Alternative Means Education Financing Companies.

Fortunately, there’s another – saner – way. Alternative Means Education Financing companies, such as NextGenVest, can save you time, money, and aggravation. You leverage technology and the hive mind of your peers, plus company experts, if needed, to find and take advantage of every break you can – before the decision-makers dive into your numbers. “The scholarship hunt can be daunting and overwhelming, but with organization and preparation, it’s possible. I applied to the Marshall, Rhodes, and Gates-Cambridge scholarships at one time and researched to make sure I was a good fit. This provided me with the financial means to pursue my dream by studying at one of the top universities in the world!” ~ Nadine Jawad, Rhodes Scholarship recipient and Director of College Admissions at Write Track Admissions Think out of the box, maximize your time to research all financing possibilities out there, and make sure to tap into the expertise that exists to get that life-changing and affordable degree in your hand!   ~ Abhijith Ravinutala | Write Track Director of Professional Services & Graduate Admissions Expert   Contact Write Track Admissions to out how you can fund your dream degree!
The Pros and Cons of Online Education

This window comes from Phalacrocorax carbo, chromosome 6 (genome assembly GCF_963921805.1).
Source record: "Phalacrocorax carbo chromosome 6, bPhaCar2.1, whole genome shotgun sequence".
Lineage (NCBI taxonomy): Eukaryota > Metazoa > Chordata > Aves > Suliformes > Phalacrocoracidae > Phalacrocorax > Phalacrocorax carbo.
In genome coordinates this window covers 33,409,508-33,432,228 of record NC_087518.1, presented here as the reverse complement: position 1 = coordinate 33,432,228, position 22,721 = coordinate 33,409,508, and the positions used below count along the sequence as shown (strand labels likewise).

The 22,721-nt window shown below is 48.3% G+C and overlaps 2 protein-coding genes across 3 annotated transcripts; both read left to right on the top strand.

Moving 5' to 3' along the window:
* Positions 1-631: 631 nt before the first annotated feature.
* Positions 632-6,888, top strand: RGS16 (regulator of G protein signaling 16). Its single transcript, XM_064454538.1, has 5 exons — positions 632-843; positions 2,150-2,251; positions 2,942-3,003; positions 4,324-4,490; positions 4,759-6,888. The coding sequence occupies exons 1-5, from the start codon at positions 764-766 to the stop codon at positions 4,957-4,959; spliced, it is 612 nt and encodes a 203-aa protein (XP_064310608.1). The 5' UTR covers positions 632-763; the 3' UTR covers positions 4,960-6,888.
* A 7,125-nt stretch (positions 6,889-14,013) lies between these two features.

Read Time: 5 minutes   COVID-19 has raised many questions – especially for students. As learning institutions across the world shift to online education platforms, you may be wondering “Why aren’t all classes online?” Almost three million students attend their higher education classes online, and at least six million take one or more of their degree-required classes online at some point in their academic careers. They do so for various reasons – cost effectiveness and flexibility among the top proponents of what’s really drawing millions of students to pursue online degrees. And now, as students around the globe are gearing up to get a taste of online education due to the pandemic, we at Write Track Admissions have put together a list of the benefits and drawbacks of online education.     PRO: Cost Savings   Online schools tend to be cheaper, primarily due to the elimination of the cost of living on campus at a brick and mortar university. Though some online schools have higher per-unit costs, these are typically offset by the decrease in living costs.    CON: Lack of interaction    One of the most profound and understated benefits of attending face-to-face classes is the social development that goes alongside it. Learning with others helps you acquire key social skills (patience, compassion, adaptability, teamwork), develop or test out your emotional intelligence, and build a strong network that you will carry with you for the rest of your life.    PRO: Flexibility & Applicability   Taking an online class gives you control and flexibility – something that you likely won’t find much of at a traditional university. Students are able to plan your schooling around the rest of your day, giving you greater freedom to pursue your passions. Moreover you can listen, re-listen, engage with and learn both from a visual and an auditory perspective.    Online learning has also been known to better meet the needs of students with learning challenges including ADHD/ADD. First and foremost it removes the in-person classroom stigma and instead provides an environment that is more comfortable, thus promoting a more positive learning experience. It also eases coping with distractions or problematic social situations as students who are struggling can take a break and learn at their own pace with more sustained and repetitious exposure to the material.    CON: Lack of Learning Environment   The exceptions to the joys of flexibility are traditional schools that have simply moved their classes online. You still have to attend class during its designated time, albeit via video conference, which undoubtedly opens the door to a lack of focused learning environment. Some students need the structure and accountability of in-person classes to help them learn and thrive.    PRO: Improved Technical Skills   Teachers and students alike are forced to become best friends with their computers/electronic devices in order to properly attend online classes. Programs like Blackboard and Canvas are the Learning Management Systems (LMS) of choice and they have many great technical features to help you absorb, interact, and learn in ways you never thought possible before. These technical skills will serve you as you enter a workforce that is becoming increasingly reliant on technology. The more computer programs you are familiar with, the better!   CON: Technical Difficulties & Accessibility   Online learning will likely pose a host of technical difficulty as generational differences and incompatibility between Mac and PC operating systems collide, as well as the sheer number of low income students who simply do not have access to proper computers and reliable internet. Indeed, internet accessibility has posed a major concern for students who relied on brick and mortar institutions for that necessity.   If you are struggling with imposed shifts to online class due to COVID-19, or need help deciding whether or not to pursue your degree online, contact Write Track Admissions!   Aly Hartman,  Communications DirectorWrite Track Admissions